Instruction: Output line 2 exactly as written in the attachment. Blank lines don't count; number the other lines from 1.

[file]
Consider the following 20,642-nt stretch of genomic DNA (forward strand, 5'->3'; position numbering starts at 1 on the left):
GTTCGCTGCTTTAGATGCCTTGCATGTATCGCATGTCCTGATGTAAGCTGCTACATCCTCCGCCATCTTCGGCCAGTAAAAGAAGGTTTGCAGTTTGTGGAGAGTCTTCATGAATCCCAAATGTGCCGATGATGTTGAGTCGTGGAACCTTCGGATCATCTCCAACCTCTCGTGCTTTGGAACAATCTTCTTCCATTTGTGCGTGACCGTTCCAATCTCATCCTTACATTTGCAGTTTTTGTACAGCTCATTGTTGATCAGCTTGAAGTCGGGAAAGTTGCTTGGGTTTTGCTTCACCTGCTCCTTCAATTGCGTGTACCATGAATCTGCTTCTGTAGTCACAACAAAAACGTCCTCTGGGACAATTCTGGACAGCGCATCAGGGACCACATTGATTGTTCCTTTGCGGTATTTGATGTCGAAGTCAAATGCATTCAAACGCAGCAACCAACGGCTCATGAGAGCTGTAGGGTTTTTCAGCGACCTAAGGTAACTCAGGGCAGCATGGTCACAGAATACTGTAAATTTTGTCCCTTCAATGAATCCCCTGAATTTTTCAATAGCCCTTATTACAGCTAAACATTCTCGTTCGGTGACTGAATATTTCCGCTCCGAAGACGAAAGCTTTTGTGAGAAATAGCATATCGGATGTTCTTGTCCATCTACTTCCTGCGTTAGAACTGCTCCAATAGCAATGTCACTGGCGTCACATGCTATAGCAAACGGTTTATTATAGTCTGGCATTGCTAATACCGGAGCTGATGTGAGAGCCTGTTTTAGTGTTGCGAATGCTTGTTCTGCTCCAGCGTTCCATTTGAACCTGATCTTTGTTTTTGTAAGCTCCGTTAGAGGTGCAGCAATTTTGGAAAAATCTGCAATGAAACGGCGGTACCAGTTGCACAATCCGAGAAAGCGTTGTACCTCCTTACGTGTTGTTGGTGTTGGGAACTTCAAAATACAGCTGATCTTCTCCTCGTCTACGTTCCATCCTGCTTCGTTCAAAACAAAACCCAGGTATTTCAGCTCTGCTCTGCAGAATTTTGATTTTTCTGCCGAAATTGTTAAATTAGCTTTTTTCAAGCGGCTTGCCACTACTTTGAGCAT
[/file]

GTTCGCTGCTTTAGATGCCTTGCATGTATCGCATGTCCTGATGTAAGCTGCTACATCCTCCGCCATCTTCGGCCAGTAAAAGAAGGTTTGCAGTTTGTGGAGAGTCTTCATGAATCCCAAATGTGCCGATGATGTTGAGTCGTGGAACCTTCGGATCATCTCCAACCTCTCGTGCTTTGGAACAATCTTCTTCCATTTGTGCGTGACCGTTCCAATCTCATCCTTACATTTGCAGTTTTTGTACAGCTCATTGTTGATCAGCTTGAAGTCGGGAAAGTTGCTTGGGTTTTGCTTCACCTGCTCCTTCAATTGCGTGTACCATGAATCTGCTTCTGTAGTCACAACAAAAACGTCCTCTGGGACAATTCTGGACAGCGCATCAGGGACCACATTGATTGTTCCTTTGCGGTATTTGATGTCGAAGTCAAATGCATTCAAACGCAGCAACCAACGGCTCATGAGAGCTGTAGGGTTTTTCAGCGACCTAAGGTAACTCAGGGCAGCATGGTCACAGAATACTGTAAATTTTGTCCCTTCAATGAATCCCCTGAATTTTTCAATAGCCCTTATTACAGCTAAACATTCTCGTTCGGTGACTGAATATTTCCGCTCCGAAGACGAAAGCTTTTGTGAGAAATAGCATATCGGATGTTCTTGTCCATCTACTTCCTGCGTTAGAACTGCTCCAATAGCAATGTCACTGGCGTCACATGCTATAGCAAACGGTTTATTATAGTCTGGCATTGCTAATACCGGAGCTGATGTGAGAGCCTGTTTTAGTGTTGCGAATGCTTGTTCTGCTCCAGCGTTCCATTTGAACCTGATCTTTGTTTTTGTAAGCTCCGTTAGAGGTGCAGCAATTTTGGAAAAATCTGCAATGAAACGGCGGTACCAGTTGCACAATCCGAGAAAGCGTTGTACCTCCTTACGTGTTGTTGGTGTTGGGAACTTCAAAATACAGCTGATCTTCTCCTCGTCTACGTTCCATCCTGCTTCGTTCAAAACAAAACCCAGGTATTTCAGCTCTGCTCTGCAGAATTTTGATTTTTCTGCCGAAATTGTTAAATTAGCTTTTTTCAAGCGGCTTGCCACTACTTTGAGCAT